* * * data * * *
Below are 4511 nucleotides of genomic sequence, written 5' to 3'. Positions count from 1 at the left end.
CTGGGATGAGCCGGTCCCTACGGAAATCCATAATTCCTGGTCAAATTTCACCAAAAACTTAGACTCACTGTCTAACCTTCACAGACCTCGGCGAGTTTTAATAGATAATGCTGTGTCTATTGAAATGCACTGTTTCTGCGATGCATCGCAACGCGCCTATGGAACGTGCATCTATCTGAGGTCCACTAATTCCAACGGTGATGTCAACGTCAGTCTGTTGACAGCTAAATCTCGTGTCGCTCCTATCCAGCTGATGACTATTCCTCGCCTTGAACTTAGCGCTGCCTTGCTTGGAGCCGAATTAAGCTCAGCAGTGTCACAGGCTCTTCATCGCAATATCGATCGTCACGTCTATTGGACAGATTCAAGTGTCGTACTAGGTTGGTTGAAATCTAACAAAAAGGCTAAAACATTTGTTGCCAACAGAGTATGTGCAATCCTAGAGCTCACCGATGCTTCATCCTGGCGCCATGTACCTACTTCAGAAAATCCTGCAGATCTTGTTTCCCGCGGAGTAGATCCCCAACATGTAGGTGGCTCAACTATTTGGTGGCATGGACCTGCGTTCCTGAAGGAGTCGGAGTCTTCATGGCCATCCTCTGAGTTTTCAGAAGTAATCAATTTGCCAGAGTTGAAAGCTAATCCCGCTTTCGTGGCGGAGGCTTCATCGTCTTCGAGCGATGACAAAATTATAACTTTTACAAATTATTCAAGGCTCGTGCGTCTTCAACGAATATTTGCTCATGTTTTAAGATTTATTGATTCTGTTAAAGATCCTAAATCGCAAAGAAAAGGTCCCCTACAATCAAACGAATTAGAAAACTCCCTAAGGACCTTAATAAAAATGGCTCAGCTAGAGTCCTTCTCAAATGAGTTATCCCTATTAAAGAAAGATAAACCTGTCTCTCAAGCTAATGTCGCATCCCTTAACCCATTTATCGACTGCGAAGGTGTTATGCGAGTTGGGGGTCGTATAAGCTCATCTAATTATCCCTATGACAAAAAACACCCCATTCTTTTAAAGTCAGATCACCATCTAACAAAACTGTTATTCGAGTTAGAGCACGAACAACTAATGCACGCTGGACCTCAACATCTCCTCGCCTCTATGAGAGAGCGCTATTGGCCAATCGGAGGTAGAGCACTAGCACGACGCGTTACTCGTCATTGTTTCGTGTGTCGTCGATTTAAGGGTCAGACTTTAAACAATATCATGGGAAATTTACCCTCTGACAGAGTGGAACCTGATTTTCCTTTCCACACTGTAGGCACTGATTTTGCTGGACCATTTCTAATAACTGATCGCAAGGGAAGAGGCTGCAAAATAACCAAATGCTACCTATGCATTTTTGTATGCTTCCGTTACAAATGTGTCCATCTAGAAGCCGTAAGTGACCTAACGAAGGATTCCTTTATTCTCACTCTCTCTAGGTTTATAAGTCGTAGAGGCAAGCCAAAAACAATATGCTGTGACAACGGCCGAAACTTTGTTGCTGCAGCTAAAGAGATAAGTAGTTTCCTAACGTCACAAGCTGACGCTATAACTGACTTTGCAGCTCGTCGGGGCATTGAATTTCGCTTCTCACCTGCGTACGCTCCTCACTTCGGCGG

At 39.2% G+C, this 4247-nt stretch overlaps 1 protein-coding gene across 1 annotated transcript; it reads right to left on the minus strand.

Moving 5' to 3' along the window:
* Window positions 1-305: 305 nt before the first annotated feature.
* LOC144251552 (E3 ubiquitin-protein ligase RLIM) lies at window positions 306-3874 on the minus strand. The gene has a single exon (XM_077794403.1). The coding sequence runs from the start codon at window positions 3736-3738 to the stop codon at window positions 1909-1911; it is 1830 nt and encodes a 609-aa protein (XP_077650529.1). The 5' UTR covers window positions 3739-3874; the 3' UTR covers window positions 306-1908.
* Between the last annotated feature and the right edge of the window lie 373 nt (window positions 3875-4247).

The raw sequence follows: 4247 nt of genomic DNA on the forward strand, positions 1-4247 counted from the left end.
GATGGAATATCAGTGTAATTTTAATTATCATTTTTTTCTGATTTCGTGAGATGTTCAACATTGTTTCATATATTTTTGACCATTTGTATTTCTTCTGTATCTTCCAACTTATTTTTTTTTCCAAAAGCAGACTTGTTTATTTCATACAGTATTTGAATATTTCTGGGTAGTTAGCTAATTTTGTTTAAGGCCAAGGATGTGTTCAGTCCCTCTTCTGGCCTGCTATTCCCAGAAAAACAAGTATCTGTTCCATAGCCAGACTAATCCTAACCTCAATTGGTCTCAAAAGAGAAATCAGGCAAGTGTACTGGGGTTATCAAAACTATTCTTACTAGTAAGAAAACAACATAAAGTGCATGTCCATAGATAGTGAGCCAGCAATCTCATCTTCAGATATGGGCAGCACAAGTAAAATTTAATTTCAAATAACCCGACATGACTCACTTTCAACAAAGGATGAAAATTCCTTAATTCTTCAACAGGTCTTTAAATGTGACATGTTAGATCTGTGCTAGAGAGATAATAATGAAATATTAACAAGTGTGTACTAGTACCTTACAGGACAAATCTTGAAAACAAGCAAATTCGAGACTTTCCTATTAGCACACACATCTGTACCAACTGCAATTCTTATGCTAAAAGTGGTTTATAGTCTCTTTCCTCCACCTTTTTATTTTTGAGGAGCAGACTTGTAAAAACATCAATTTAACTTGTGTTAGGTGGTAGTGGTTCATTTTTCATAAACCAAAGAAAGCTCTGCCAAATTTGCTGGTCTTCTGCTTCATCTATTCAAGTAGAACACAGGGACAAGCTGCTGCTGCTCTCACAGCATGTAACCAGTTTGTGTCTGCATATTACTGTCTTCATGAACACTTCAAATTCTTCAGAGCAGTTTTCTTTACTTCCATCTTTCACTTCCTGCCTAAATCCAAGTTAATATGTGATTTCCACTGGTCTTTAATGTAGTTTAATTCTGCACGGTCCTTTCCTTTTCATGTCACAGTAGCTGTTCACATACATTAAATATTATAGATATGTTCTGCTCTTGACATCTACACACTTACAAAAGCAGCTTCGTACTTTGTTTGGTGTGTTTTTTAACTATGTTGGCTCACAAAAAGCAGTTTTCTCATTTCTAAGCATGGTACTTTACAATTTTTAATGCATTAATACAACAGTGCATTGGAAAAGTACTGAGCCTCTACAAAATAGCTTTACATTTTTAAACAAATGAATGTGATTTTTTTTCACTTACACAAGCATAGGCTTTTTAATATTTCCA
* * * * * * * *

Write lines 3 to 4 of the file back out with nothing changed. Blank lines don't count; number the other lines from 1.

At 39.2% G+C, this 4247-nt stretch overlaps 1 protein-coding gene across 1 annotated transcript; it reads right to left on the minus strand.

Moving 5' to 3' along the window: